zero waste

Toyota Drives Toward Zero Waste 

I’ve been fortunate to work with some amazing environmentalists in government and business, but some people really stand out as extreme environmental leaders.

Each year our senior managers locked themselves in a conference room with hundreds of award nominations to find the most cutting edge, innovative, and inspirational people and groups working towards environmental protection. Ryan McMullen and his colleagues at Toyota Motor Sales were recognized by EPA’s Pacific Southwest award winners.  They are my heroes — they are living the dream of zero waste.

image of a cart full if plastic wrapping material in an automotive factoryRyan, an enthusiastic Toyota environmental expert in Torrance, CA, spearheaded efforts to eliminate waste through upstream thinking and complex lifecycle analysis. As a result, Toyota’s vehicle distribution centers send less than 4 ounces of waste to the landfill for each vehicle processed.

Toyota Motor Sales started using returnable shipping containers to conserve 17.6 million pounds of wood and cardboard in 2008.  And, there’s more —

  • Toyota’s Headquarters and nine facilities are sending Zero Waste to landfill,
  • Ten plants are achieving 95% waste reduction, and
  • Twelve distribution centers achieving over 90% recycling rates.

image of flattened cardboard boxes in a gray cart in an automotive factoryThese efforts have kept 118,990 trees from being cut down and conserved the energy equivalent of 1.6 million gallons of gasoline by providing recycled materials to industry.

Toyota worked with the University of California – Santa Barbara to develop and apply the Environmental Packaging Impact Calculator (EPIC) to measure and justify shifts in the company’s packaging and logistics.  They even use EPA’s Electronic Product Environmental Assessment Tool to improve green computing.

Toyota certainly deserves the EPA award. Do you have any zero waste tips to share?

About the author: Timonie Hood has worked on EPA Region 9’s Resource Conservation Team promoting waste reduction, recycling, and green building for 10 years in EPA’s Pacific Southwest Office.

Editor's Note: The opinions expressed here are those of the author. They do not reflect EPA policy, endorsement, or action, and EPA does not verify the accuracy or science of the contents of the blog.

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Making Meetings Green – Zero Waste Meetings

About the author: Viccy Salazar joined EPA in 1995. She works in our Seattle office on waste reduction, resource conservation and stewardship issues.

I work for the government. One of the things that this means is that I spend a lot of time in meetings. Since I, or someone on my team, is often planning the meetings, my team decided to see what we could do to ensure that the meetings we host don’t use unnecessary resources.

The first thing we did was look on EPA’s website for green meetings. We clicked on the link for meeting planners and go directed to a list of 10 easy things to do – well, it didn’t seem easy to us but we were committed so we moved ahead. As a team, we decided that we wanted to 1) be as zero waste as possible, 2) minimize the amount people had to travel by providing options, and 3) track our result and savings.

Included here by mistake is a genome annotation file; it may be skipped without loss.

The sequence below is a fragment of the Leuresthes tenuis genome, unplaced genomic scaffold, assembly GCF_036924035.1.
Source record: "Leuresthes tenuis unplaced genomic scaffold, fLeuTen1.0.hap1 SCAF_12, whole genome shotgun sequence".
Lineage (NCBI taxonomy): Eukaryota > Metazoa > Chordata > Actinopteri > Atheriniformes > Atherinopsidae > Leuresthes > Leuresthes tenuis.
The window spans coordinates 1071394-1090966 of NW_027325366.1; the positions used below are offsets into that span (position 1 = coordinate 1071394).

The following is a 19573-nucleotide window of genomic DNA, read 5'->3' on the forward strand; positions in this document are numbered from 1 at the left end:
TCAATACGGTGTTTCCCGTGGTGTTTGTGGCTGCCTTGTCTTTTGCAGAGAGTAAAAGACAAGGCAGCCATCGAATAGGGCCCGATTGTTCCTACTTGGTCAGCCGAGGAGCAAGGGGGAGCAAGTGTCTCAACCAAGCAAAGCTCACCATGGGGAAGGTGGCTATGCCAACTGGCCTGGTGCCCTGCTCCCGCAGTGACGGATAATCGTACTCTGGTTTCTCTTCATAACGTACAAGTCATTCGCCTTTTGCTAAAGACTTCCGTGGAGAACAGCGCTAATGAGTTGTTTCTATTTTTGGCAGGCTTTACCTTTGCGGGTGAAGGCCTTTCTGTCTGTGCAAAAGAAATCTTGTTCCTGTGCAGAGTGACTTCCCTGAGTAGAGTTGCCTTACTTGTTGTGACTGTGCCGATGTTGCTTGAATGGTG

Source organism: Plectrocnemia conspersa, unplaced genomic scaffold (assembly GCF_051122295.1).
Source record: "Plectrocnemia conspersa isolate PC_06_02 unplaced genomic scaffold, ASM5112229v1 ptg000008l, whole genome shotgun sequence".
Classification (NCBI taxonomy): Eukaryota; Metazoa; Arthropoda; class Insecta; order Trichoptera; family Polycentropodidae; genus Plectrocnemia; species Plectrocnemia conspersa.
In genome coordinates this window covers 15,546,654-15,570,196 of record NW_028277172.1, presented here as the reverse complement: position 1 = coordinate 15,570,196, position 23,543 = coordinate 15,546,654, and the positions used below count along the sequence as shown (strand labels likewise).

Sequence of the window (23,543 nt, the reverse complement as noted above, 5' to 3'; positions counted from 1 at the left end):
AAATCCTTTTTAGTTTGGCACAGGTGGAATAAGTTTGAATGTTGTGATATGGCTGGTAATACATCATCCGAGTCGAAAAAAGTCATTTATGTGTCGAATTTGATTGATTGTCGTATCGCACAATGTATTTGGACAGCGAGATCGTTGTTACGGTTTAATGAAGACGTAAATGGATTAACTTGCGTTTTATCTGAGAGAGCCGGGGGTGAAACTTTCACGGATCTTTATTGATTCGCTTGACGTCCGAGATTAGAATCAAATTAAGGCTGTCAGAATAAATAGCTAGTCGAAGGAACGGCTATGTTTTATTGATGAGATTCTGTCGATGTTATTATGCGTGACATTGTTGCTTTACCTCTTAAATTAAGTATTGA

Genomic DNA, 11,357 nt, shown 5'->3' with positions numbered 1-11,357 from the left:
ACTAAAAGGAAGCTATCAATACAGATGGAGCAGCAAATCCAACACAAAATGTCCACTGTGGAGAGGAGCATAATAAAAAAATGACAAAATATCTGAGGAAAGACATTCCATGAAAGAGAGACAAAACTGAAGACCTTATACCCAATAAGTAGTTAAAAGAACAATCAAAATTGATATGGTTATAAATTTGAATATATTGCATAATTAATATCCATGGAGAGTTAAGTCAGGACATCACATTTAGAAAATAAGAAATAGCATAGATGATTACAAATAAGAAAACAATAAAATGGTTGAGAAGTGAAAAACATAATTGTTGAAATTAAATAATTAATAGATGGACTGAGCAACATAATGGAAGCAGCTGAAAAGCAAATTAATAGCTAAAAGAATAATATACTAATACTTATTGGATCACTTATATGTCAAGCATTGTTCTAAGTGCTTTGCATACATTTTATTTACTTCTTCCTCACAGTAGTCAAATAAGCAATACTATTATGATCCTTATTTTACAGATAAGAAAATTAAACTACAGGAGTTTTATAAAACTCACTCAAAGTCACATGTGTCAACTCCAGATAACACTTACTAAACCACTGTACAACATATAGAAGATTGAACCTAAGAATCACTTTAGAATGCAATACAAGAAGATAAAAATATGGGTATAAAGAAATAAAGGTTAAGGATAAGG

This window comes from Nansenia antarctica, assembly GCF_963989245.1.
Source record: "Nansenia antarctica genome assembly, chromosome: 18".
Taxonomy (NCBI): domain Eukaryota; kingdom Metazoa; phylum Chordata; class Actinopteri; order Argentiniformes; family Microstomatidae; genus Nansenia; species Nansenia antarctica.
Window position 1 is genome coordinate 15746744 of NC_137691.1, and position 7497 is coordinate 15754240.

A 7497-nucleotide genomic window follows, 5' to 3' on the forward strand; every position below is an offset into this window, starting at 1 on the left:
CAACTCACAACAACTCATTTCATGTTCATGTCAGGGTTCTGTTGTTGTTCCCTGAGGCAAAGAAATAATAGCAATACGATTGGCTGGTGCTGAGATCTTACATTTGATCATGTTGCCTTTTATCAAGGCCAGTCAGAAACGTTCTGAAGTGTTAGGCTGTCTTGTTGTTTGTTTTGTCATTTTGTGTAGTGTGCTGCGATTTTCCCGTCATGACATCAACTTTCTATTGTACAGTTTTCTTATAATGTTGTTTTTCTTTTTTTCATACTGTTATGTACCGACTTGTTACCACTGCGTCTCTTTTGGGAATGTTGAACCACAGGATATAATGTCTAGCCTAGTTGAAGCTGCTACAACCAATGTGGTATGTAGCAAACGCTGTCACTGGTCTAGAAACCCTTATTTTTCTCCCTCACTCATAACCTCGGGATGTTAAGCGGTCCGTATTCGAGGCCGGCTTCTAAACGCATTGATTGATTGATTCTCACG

We thought zero waste would be the easy one. We called up our local organic caterer and asked if they did zero waste. By zero waste we meant – no packaging, durable serving platters, plates, silverware, and cups, they would compost the food waste and any other non-durable items, and finally, they would carry away and wash everything. Simple, right? Well, not really. They said they did organic but not zero waste. We worked with them and finally got ‘almost’ zero waste. It required some work and the vendor had not done it before. One thing we learned was that it was important to be very specific with your food vendor and conference facility about what you want. Getting recycling at the event seemed easier but we still had to educate the meeting attendees to actually recycle!

We don’t always order out. Sometimes, we go and buy the food for meetings ourselves. When doing that, we learned some lessons like: buy from the bakery and take in your own platters. Almost all of the packaging provided by the shops is either plastic or has a plastic window in it – not zero waste. Provide drinks by making it up in a pitcher, serving drinks in cans (very recyclable) or making coffee/tea. Most other drink types had lids that needed to be disposed of. Fruits and vegetables work great – just be sure to carry in your own bags so you don’t end up with plastic bag waste.

The upshot of our lessons for providing food at meetings is:

  1. be clear about what you want, ask for it – we want it to become part of their service package,
  2. communicate to the meeting attendees what you are doing, they like it, and
  3. do the best you can – you can’t always get everything you want.

Editor's Note: The opinions expressed here are those of the author. They do not reflect EPA policy, endorsement, or action, and EPA does not verify the accuracy or science of the contents of the blog.

Please share this post. However, please don't change the title or the content. If you do make changes, don't attribute the edited title or content to EPA or the author.